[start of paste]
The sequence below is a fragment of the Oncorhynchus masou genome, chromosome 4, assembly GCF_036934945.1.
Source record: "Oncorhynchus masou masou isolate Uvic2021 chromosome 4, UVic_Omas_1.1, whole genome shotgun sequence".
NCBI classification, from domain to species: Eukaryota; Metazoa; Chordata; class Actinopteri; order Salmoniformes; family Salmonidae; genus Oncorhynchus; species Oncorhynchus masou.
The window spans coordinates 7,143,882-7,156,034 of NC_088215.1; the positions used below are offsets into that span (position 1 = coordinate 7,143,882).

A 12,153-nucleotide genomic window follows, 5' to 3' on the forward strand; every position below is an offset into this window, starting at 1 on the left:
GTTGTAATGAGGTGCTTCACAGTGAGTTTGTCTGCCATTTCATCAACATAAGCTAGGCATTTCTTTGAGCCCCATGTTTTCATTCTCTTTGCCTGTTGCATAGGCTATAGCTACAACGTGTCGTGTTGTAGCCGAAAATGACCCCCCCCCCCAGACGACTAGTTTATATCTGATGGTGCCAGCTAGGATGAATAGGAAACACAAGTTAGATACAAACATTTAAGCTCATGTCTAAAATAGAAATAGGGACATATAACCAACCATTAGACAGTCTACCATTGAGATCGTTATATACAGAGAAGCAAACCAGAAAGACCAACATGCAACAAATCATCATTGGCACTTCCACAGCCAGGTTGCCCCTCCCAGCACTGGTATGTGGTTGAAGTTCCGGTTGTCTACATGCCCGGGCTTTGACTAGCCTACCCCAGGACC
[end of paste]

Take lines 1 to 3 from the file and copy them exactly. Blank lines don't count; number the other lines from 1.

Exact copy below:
The sequence below is a fragment of the Oncorhynchus masou genome, chromosome 4, assembly GCF_036934945.1.
Source record: "Oncorhynchus masou masou isolate Uvic2021 chromosome 4, UVic_Omas_1.1, whole genome shotgun sequence".
NCBI classification, from domain to species: Eukaryota; Metazoa; Chordata; class Actinopteri; order Salmoniformes; family Salmonidae; genus Oncorhynchus; species Oncorhynchus masou.